The Future Workplace: Building A Consumer And Digital HR Organization
Today, almost every company is undergoing a digital transformation. Cloud and mobile computing, artificial intelligence, and increasing automation have created the potential to transform nearly every aspect of a business. A survey of CEOs conducted by Fortune asked whether they thought their company was a “technology company” and 67% of CEOs said yes.
The same can be said for forward looking HR departments like those at IBM and General Electric. HR leaders such as Diane Gherson at IBM, and Susan Peters at General Electric, are transforming HR to deliver an employee experience that is human centered, uses the latest digital technologies, and is personalized, compelling, and memorable.
According to Forrester, 47% percent of executives surveyed believe that by 2020, digital will have an impact on more than half their sales. We see how digital has transformed media, retail, transportation and education. Now it’s HR’s turn. Digital and consumer marketing are permeating new ways of recruiting, working, learning, and engaging employees.
Applying a consumer and digital lens is much more than just incorporating new solutions in HR. Being employee-centered and digital is about having a new mindset, plus a set of consumer-focused and technological skills to creating new HR solutions. Above all, it requires a belief in the power of leveraging the latest consumer technologies inside HR. This starts with how a company engages prospective new hires. Consider how Zulily, an e-commerce company selling clothing, toys, and home products, invites candidates applying for a job on its social media team to submit an Instagram post that best represents themselves and what they would bring to the team. Or consider how MasterCard, BMO Financial Group, Cisco, and Silicon Valley Bank develop new HR solutions by conducting hackathons to co-create new ways forward with employees.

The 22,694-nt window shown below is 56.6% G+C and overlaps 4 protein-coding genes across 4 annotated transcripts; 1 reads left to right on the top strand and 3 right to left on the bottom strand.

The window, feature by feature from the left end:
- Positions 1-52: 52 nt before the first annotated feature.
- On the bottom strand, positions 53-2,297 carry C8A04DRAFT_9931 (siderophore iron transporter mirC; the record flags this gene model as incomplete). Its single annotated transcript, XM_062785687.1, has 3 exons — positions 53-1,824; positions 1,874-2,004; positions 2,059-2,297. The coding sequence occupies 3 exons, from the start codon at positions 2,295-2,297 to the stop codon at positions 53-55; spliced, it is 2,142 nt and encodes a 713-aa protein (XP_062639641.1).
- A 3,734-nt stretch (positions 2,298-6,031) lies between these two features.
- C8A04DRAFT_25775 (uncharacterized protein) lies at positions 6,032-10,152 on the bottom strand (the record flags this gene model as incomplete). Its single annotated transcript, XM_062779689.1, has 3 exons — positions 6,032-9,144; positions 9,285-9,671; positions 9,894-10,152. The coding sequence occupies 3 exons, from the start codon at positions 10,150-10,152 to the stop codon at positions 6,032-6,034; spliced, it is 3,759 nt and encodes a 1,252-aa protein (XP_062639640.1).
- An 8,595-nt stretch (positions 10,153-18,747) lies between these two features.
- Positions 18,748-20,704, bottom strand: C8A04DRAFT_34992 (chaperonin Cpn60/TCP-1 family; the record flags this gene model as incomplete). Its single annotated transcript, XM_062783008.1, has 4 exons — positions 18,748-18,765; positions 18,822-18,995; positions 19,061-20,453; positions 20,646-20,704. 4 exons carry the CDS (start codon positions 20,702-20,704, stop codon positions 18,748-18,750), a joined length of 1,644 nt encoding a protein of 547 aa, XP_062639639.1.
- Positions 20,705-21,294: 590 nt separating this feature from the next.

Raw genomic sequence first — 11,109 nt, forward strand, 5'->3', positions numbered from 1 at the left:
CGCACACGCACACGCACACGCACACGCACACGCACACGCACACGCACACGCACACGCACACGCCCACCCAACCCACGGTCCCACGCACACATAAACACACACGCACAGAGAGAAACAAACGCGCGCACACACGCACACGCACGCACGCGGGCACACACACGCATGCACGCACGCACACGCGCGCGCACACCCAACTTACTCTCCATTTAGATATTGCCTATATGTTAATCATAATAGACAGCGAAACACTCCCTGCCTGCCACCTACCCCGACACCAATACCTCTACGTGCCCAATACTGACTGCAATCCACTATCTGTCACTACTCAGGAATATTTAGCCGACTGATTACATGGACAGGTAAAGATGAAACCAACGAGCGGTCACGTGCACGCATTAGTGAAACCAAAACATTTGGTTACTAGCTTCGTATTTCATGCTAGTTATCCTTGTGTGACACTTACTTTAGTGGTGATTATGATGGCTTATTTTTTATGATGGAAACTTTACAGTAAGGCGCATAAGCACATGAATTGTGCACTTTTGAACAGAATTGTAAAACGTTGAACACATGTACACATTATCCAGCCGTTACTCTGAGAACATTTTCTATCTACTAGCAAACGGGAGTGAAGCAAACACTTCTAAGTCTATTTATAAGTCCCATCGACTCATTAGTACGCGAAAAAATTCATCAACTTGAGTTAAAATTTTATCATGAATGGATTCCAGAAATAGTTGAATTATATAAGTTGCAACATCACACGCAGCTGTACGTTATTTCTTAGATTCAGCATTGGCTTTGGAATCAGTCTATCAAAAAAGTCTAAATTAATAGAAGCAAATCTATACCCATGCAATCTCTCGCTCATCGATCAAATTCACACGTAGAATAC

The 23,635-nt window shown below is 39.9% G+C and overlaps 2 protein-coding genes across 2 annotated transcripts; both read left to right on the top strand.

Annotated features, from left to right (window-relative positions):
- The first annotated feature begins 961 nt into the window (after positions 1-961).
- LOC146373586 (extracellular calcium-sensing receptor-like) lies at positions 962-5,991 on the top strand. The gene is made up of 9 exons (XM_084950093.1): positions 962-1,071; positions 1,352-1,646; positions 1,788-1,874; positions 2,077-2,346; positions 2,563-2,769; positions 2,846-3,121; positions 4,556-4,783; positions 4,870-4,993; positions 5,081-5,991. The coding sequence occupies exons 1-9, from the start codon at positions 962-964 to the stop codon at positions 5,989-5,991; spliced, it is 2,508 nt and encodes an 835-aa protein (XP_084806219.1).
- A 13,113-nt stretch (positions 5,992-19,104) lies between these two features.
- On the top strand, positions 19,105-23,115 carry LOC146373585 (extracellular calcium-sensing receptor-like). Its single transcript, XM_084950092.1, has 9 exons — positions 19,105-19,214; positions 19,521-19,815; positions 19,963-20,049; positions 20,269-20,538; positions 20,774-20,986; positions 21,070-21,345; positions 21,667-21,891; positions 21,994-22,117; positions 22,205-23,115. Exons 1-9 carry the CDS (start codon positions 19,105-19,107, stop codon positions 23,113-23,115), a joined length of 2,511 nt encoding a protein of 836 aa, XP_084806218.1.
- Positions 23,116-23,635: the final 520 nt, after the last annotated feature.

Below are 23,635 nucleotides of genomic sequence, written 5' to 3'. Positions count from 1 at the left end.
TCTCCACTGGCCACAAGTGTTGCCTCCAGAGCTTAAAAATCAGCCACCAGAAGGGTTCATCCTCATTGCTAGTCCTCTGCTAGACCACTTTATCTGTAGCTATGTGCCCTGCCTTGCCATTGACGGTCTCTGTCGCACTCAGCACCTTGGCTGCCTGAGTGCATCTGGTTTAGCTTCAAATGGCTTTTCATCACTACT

2017 is the year to prepare for transforming HR to be agile, consumer-focused, and digital. The 10 trends below will matter most this year.
#1: Focus On Creating A Compelling Employee Experience
As Susan Peters, Senior Vice President, Human Resources at General Electric says, “We define employee experience simply as seeing the world through the eyes of our employees, staying connected, and being aware of their major milestones. In the last year we have appointed a Head of Employee Experience and we are developing a strategy to create an employee experience which takes into account the physical environment our employees work in, the tools and technologies that enable their productivity, and learning to achieve their best at work. All of this is part of continuously evolving our HR capabilities.”
HR leaders are leading this effort by reaching outside of the HR function to partner with heads of Real Estate, IT, Marketing, Internal Communications, and Global Citizenship to create one seamless employee and customer experience. The Future Workplace and Beyond.com study entitled “The Active Job Seeker Dilemma” found that 83% of HR leaders said “employee experience” is either important or very important to their organization’s success, and they are investing more in training (56%), improving their work spaces (51%), and giving more rewards (47%). Companies are also driven to focus on creating a compelling employee experience as the war for talent heats up. Mercer predicts that 90% of employers anticipate more competition for talent, especially in India, North America, and Asia. So making the workplace an experience allows companies to embed their culture and values in the workplace and use this to recruit and retain top talent.